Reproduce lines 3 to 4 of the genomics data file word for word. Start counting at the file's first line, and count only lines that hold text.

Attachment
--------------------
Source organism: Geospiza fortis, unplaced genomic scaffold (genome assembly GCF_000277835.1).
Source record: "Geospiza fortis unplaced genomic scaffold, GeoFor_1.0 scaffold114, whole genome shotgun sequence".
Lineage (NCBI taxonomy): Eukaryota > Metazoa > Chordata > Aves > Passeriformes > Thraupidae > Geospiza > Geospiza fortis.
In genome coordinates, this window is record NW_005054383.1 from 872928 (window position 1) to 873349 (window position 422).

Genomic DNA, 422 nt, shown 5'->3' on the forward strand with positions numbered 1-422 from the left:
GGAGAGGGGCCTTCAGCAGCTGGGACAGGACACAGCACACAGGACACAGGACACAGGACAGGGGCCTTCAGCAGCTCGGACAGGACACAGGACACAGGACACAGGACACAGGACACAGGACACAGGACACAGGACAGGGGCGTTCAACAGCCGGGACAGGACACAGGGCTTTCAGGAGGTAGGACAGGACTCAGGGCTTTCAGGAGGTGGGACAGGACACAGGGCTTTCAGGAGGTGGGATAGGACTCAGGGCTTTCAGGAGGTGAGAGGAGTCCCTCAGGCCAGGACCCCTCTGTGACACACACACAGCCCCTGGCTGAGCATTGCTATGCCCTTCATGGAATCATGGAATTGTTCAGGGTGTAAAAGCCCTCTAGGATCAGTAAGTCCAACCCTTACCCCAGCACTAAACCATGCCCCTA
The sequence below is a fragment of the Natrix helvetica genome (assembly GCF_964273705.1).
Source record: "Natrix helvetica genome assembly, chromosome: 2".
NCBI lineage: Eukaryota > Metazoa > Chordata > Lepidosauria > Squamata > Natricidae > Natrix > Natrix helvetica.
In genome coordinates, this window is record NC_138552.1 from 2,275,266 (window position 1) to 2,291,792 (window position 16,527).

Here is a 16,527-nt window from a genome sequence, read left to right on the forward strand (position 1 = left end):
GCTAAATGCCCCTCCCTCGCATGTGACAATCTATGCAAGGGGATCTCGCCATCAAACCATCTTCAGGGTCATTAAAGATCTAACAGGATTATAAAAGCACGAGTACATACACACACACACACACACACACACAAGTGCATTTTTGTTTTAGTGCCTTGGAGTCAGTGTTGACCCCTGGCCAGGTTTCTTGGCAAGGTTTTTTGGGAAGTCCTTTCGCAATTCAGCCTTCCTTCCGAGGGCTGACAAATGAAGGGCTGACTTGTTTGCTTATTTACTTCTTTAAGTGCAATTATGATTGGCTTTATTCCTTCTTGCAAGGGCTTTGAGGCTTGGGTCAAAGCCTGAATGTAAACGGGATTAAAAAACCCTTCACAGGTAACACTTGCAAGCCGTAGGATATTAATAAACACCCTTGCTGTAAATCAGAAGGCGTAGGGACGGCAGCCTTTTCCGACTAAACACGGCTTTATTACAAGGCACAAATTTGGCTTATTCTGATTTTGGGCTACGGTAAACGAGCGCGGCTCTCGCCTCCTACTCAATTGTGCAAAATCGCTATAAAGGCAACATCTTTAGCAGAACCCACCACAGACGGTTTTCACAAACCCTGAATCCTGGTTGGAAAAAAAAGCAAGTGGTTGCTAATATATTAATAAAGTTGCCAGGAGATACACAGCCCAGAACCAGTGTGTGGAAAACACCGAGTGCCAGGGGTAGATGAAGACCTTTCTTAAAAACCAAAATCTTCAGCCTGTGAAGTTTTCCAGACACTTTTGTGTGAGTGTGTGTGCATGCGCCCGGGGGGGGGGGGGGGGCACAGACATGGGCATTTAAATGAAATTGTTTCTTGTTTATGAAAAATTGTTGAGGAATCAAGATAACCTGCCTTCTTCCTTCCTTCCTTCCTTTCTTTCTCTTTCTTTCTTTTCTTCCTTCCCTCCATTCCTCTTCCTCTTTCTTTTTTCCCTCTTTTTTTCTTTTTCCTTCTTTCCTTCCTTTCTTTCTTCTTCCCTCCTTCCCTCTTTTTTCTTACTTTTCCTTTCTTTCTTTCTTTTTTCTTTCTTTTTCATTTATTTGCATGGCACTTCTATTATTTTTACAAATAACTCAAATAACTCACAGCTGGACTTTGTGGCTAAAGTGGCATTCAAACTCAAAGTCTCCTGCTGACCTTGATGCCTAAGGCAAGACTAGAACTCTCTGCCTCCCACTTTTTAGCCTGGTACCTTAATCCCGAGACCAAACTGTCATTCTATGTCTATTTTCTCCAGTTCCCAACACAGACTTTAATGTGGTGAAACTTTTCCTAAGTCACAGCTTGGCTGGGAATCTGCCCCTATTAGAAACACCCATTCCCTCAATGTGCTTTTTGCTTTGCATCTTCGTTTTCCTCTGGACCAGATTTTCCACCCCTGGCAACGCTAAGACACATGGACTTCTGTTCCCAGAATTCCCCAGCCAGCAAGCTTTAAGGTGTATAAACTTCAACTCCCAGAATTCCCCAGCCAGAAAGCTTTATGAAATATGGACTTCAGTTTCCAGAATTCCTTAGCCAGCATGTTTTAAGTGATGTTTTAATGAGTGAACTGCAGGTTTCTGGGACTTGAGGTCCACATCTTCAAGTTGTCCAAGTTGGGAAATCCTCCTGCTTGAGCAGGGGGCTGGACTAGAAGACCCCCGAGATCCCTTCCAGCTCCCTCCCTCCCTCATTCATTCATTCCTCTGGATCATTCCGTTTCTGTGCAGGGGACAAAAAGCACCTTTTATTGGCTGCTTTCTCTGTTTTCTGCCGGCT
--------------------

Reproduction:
Lineage (NCBI taxonomy): Eukaryota > Metazoa > Chordata > Aves > Passeriformes > Thraupidae > Geospiza > Geospiza fortis.
In genome coordinates, this window is record NW_005054383.1 from 872928 (window position 1) to 873349 (window position 422).